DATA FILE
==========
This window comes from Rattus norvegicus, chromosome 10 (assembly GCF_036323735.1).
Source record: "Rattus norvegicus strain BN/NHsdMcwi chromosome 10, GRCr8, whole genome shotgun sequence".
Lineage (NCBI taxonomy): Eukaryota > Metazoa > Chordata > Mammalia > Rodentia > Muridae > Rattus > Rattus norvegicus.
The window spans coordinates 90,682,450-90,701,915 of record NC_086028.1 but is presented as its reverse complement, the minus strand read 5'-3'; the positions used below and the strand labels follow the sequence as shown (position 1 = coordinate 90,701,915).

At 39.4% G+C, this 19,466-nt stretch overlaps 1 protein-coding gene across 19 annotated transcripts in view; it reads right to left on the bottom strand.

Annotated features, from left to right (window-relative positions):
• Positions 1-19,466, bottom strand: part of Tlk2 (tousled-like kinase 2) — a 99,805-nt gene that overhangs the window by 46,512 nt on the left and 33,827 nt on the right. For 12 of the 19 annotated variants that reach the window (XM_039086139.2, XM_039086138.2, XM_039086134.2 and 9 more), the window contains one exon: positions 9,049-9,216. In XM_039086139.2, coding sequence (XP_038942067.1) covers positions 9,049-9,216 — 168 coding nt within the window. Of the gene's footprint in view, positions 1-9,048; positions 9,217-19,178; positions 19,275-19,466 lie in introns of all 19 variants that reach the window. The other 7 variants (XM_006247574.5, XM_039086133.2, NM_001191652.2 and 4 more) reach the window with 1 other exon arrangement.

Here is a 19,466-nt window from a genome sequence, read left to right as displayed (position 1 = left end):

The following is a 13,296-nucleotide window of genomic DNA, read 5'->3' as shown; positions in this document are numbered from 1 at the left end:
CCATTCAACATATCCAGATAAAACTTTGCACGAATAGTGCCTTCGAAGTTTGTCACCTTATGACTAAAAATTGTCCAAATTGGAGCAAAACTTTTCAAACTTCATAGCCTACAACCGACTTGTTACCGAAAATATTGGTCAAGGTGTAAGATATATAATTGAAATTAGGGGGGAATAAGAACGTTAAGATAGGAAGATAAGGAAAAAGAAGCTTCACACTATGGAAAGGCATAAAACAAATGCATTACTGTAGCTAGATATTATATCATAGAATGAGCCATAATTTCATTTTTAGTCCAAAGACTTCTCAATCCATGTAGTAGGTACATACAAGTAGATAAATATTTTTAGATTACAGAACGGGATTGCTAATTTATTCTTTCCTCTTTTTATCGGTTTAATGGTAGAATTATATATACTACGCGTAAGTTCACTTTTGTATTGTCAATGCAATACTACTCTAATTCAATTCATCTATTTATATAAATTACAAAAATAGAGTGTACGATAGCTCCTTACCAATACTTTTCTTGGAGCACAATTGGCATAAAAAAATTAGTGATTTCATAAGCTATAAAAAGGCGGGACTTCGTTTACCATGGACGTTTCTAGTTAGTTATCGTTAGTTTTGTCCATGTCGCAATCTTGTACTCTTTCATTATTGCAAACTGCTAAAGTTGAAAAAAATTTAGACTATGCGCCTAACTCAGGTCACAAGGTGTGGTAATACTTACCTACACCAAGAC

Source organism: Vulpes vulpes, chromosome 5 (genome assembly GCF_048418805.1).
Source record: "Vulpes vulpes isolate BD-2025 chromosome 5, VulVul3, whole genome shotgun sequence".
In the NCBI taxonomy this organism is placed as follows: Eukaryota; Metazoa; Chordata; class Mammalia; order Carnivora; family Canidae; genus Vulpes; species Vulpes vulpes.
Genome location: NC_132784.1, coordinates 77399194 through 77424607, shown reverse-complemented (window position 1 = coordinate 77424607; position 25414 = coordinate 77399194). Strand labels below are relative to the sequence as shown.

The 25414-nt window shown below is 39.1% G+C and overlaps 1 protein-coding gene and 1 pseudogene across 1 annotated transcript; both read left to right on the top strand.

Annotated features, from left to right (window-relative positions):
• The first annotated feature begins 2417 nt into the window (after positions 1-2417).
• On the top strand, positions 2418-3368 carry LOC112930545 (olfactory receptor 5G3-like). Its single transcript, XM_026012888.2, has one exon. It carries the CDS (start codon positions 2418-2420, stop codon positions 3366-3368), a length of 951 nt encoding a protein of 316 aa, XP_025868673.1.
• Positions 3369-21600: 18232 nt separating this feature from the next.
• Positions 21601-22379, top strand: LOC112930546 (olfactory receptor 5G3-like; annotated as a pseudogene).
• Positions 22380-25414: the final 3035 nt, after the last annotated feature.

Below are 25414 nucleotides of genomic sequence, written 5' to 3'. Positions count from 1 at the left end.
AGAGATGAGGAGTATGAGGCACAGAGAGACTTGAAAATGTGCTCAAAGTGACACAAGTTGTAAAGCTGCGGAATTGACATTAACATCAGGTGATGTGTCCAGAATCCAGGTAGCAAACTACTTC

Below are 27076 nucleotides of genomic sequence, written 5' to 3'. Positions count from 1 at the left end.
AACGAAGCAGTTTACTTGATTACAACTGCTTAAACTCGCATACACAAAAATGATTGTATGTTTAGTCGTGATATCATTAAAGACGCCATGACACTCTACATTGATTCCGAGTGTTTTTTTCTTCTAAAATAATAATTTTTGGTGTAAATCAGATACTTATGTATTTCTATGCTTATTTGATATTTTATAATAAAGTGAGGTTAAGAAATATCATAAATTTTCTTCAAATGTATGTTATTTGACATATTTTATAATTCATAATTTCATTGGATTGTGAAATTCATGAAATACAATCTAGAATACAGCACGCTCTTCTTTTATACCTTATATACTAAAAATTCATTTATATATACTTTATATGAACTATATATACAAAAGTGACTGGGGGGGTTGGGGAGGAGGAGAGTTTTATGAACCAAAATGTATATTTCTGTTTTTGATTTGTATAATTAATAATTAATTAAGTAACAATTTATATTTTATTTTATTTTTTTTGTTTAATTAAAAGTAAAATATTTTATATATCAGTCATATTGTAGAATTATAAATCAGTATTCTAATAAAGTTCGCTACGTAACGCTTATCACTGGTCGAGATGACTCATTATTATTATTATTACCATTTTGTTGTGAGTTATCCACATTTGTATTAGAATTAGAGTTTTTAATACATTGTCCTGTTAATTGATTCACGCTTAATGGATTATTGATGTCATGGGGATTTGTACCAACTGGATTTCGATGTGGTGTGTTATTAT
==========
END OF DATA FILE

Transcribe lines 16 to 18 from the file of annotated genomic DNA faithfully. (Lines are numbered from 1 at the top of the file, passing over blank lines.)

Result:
Annotated features, from left to right (window-relative positions):
• The first annotated feature begins 2417 nt into the window (after positions 1-2417).
• On the top strand, positions 2418-3368 carry LOC112930545 (olfactory receptor 5G3-like). Its single transcript, XM_026012888.2, has one exon. It carries the CDS (start codon positions 2418-2420, stop codon positions 3366-3368), a length of 951 nt encoding a protein of 316 aa, XP_025868673.1.